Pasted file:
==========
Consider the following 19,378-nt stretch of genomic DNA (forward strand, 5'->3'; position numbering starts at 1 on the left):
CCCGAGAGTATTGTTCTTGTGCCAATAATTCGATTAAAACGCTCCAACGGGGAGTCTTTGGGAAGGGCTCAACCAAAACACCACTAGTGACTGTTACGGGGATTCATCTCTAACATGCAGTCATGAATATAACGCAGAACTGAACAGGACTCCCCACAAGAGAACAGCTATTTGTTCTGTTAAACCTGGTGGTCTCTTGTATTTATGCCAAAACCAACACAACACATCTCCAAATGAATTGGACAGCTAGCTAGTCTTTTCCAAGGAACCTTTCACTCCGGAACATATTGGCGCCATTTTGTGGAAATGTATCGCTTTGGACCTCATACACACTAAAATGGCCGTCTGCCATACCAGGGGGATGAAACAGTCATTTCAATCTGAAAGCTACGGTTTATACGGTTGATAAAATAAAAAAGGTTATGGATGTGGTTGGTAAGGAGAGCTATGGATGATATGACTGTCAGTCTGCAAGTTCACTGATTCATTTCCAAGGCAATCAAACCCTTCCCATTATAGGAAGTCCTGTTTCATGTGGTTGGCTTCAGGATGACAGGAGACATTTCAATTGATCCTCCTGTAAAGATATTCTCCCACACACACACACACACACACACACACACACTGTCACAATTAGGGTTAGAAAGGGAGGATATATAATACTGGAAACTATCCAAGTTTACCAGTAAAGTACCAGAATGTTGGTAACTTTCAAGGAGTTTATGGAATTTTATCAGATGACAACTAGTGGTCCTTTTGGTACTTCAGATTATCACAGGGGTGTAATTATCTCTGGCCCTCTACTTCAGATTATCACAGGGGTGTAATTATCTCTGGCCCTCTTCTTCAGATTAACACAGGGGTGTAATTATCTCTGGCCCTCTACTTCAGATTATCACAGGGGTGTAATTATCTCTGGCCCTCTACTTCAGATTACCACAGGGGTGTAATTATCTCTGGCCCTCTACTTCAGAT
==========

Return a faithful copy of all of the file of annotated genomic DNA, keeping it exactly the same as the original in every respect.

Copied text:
Consider the following 19,378-nt stretch of genomic DNA (forward strand, 5'->3'; position numbering starts at 1 on the left):
CCCGAGAGTATTGTTCTTGTGCCAATAATTCGATTAAAACGCTCCAACGGGGAGTCTTTGGGAAGGGCTCAACCAAAACACCACTAGTGACTGTTACGGGGATTCATCTCTAACATGCAGTCATGAATATAACGCAGAACTGAACAGGACTCCCCACAAGAGAACAGCTATTTGTTCTGTTAAACCTGGTGGTCTCTTGTATTTATGCCAAAACCAACACAACACATCTCCAAATGAATTGGACAGCTAGCTAGTCTTTTCCAAGGAACCTTTCACTCCGGAACATATTGGCGCCATTTTGTGGAAATGTATCGCTTTGGACCTCATACACACTAAAATGGCCGTCTGCCATACCAGGGGGATGAAACAGTCATTTCAATCTGAAAGCTACGGTTTATACGGTTGATAAAATAAAAAAGGTTATGGATGTGGTTGGTAAGGAGAGCTATGGATGATATGACTGTCAGTCTGCAAGTTCACTGATTCATTTCCAAGGCAATCAAACCCTTCCCATTATAGGAAGTCCTGTTTCATGTGGTTGGCTTCAGGATGACAGGAGACATTTCAATTGATCCTCCTGTAAAGATATTCTCCCACACACACACACACACACACACACACACACTGTCACAATTAGGGTTAGAAAGGGAGGATATATAATACTGGAAACTATCCAAGTTTACCAGTAAAGTACCAGAATGTTGGTAACTTTCAAGGAGTTTATGGAATTTTATCAGATGACAACTAGTGGTCCTTTTGGTACTTCAGATTATCACAGGGGTGTAATTATCTCTGGCCCTCTACTTCAGATTATCACAGGGGTGTAATTATCTCTGGCCCTCTTCTTCAGATTAACACAGGGGTGTAATTATCTCTGGCCCTCTACTTCAGATTATCACAGGGGTGTAATTATCTCTGGCCCTCTACTTCAGATTACCACAGGGGTGTAATTATCTCTGGCCCTCTACTTCAGAT